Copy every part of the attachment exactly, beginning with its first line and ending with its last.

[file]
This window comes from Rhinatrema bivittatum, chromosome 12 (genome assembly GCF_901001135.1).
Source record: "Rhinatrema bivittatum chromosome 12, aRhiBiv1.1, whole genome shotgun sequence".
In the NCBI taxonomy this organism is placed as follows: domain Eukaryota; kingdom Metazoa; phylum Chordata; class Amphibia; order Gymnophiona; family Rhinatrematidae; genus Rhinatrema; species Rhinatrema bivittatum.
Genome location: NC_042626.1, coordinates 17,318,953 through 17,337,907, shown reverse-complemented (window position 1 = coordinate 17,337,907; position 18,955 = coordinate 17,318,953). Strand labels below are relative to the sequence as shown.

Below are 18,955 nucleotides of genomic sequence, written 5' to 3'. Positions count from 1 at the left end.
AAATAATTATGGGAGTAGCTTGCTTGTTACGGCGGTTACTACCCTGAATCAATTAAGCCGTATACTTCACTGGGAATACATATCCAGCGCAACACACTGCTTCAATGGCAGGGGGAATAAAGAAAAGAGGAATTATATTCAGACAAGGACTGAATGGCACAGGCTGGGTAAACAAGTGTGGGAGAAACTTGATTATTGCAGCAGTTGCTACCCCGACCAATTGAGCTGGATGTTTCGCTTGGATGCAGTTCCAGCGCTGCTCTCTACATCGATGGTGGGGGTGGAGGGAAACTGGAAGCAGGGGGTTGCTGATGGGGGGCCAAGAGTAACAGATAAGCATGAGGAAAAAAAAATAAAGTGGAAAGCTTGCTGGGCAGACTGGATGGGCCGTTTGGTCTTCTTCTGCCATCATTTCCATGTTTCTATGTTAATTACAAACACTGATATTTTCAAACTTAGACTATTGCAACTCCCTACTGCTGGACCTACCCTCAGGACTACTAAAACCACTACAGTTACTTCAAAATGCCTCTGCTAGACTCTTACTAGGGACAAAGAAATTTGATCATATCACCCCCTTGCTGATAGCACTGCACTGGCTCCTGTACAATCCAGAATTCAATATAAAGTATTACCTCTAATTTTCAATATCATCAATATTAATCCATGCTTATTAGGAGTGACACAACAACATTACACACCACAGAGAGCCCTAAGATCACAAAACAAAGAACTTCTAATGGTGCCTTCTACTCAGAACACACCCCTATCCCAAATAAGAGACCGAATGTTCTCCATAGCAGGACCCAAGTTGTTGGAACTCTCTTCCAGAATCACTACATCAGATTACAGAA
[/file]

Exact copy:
This window comes from Rhinatrema bivittatum, chromosome 12 (genome assembly GCF_901001135.1).
Source record: "Rhinatrema bivittatum chromosome 12, aRhiBiv1.1, whole genome shotgun sequence".
In the NCBI taxonomy this organism is placed as follows: domain Eukaryota; kingdom Metazoa; phylum Chordata; class Amphibia; order Gymnophiona; family Rhinatrematidae; genus Rhinatrema; species Rhinatrema bivittatum.
Genome location: NC_042626.1, coordinates 17,318,953 through 17,337,907, shown reverse-complemented (window position 1 = coordinate 17,337,907; position 18,955 = coordinate 17,318,953). Strand labels below are relative to the sequence as shown.

Below are 18,955 nucleotides of genomic sequence, written 5' to 3'. Positions count from 1 at the left end.
AAATAATTATGGGAGTAGCTTGCTTGTTACGGCGGTTACTACCCTGAATCAATTAAGCCGTATACTTCACTGGGAATACATATCCAGCGCAACACACTGCTTCAATGGCAGGGGGAATAAAGAAAAGAGGAATTATATTCAGACAAGGACTGAATGGCACAGGCTGGGTAAACAAGTGTGGGAGAAACTTGATTATTGCAGCAGTTGCTACCCCGACCAATTGAGCTGGATGTTTCGCTTGGATGCAGTTCCAGCGCTGCTCTCTACATCGATGGTGGGGGTGGAGGGAAACTGGAAGCAGGGGGTTGCTGATGGGGGGCCAAGAGTAACAGATAAGCATGAGGAAAAAAAAATAAAGTGGAAAGCTTGCTGGGCAGACTGGATGGGCCGTTTGGTCTTCTTCTGCCATCATTTCCATGTTTCTATGTTAATTACAAACACTGATATTTTCAAACTTAGACTATTGCAACTCCCTACTGCTGGACCTACCCTCAGGACTACTAAAACCACTACAGTTACTTCAAAATGCCTCTGCTAGACTCTTACTAGGGACAAAGAAATTTGATCATATCACCCCCTTGCTGATAGCACTGCACTGGCTCCTGTACAATCCAGAATTCAATATAAAGTATTACCTCTAATTTTCAATATCATCAATATTAATCCATGCTTATTAGGAGTGACACAACAACATTACACACCACAGAGAGCCCTAAGATCACAAAACAAAGAACTTCTAATGGTGCCTTCTACTCAGAACACACCCCTATCCCAAATAAGAGACCGAATGTTCTCCATAGCAGGACCCAAGTTGTTGGAACTCTCTTCCAGAATCACTACATCAGATTACAGAA